Tired of living with shoulder pain?

Targeted treatments are available for your shoulder.

Your Shoulder -
How Does It Work?

Shoulder pain can be incredibly debilitating and impact on your ability to work or participate in activities you enjoy. It may even lead to difficulty doing simple, every day tasks such as brushing your hair, getting dressed or hanging the washing.

The shoulder is actually quite complex and made up four different joints: the glenohumeral joint, the acromioclavicular joint, the sternoclavicular joint and the scapulothoracic joint. Injury or disease of any of these parts can present itself as shoulder pain and discomfort. What’s more, occasionally pain originating from the neck can radiate down the shoulder and arm, and mimic shoulder disease.

Finally, above the rotator cuff is a shelf-like projection of bone from the shoulder blade known as the acromion. Between the rotator cuff and the acromion is a bursa, which is a fluid filled sac of tissue which normally cushions and protects the cuff from getting caught against the acromion.

Phew! That was quite a run-down of the important anatomy of the shoulder!

Most commonly it is the glenohumeral joint, or ball-and-socket part of the shoulder which is affected. This ball-and-socket is made up of the glenoid (socket part of the shoulder blade) and the humeral head (ball part of the arm bone). This surface of the ball-and-socket is lined by smooth, shiny joint cartilage which ensures frictionless gliding of the joint. In fact, the shoulder is the most mobile joint in the body!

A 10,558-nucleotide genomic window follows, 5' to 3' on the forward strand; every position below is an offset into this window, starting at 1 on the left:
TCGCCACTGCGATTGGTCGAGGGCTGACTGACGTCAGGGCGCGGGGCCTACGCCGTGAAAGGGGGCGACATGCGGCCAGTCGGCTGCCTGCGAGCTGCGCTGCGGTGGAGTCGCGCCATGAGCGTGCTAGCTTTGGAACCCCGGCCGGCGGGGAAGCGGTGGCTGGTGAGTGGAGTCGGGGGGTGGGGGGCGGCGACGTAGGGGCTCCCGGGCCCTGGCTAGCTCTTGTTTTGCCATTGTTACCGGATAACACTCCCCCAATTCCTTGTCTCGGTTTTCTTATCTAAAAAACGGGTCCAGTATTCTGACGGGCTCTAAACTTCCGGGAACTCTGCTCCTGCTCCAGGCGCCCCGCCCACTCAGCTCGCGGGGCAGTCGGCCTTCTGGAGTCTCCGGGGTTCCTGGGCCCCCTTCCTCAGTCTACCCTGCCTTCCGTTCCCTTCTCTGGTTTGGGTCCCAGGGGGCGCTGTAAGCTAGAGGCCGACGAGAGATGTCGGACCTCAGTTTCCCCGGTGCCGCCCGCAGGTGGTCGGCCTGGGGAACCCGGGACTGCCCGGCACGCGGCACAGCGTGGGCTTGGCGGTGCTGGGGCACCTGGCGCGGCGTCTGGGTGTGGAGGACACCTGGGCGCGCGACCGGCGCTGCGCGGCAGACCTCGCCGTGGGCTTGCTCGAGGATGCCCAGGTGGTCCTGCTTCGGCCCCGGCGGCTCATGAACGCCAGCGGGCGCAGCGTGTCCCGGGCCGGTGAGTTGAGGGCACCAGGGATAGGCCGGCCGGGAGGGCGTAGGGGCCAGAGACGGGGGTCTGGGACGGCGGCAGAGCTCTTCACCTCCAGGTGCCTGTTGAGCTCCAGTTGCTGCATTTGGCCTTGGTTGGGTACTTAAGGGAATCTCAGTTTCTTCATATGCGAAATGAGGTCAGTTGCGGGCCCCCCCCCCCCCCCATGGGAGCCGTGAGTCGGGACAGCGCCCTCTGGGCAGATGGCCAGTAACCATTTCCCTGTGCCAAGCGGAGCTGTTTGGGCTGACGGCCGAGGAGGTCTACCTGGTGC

Encircling the socket of the joint is a thick rim of fibrocartilage called the labrum. This rim of tissue deepens the socket, and serves as the attachment point for the ligaments and capsule of the shoulder joint. If the rim of the socket is thought of as a clockface, at the 12 o’clock position attaching to the labrum is one of the tendons of the biceps muscle. This tendon glides within the shoulder joint.

Surrounding the ball-and-socket joint of the shoulder is a strong, thick layer of tendons called the rotator cuff. The rotator cuff is actually made up of 4 separate tendons which belong to muscles lying on the shoulder blade. These muscles are the subscapularis, supraspinatus, infraspinatus and teres minor. The rotator cuff is responsible for rotation and elevation of the arm, and is crucial in allowing you to position your hand and arm where you want.

Now, what can go wrong to cause your shoulder pain?

1. Arthritis

When the smooth cartilage coating the humeral head (ball of the shoulder) and the glenoid (socket of the shoulder) gets damaged by injury or wear-and-tear, it can expose the underlying bone. Unfortunately this special type of joint cartilage does not grow back when damaged, and over time more and more bare-bone can get exposed. Eventually, bone rubbing against bone (bone-on-bone arthritis) can occur and cause pain, stiffness and loss of function. Find out more about shoulder arthritis and shoulder replacement surgery.

2. Labral tears

The rim of labrum around the shoulder can get torn following an injury to the shoulder. In younger patients, this is usually due to a shoulder dislocation. Labral tears can also occur as a result of wear-and-tear. When associated with shoulder instability, labral tears can be a source of ongoing shoulder discomfort and pain, particularly with overhead movements. Find out more about shoulder instability and keyhole stabilisation.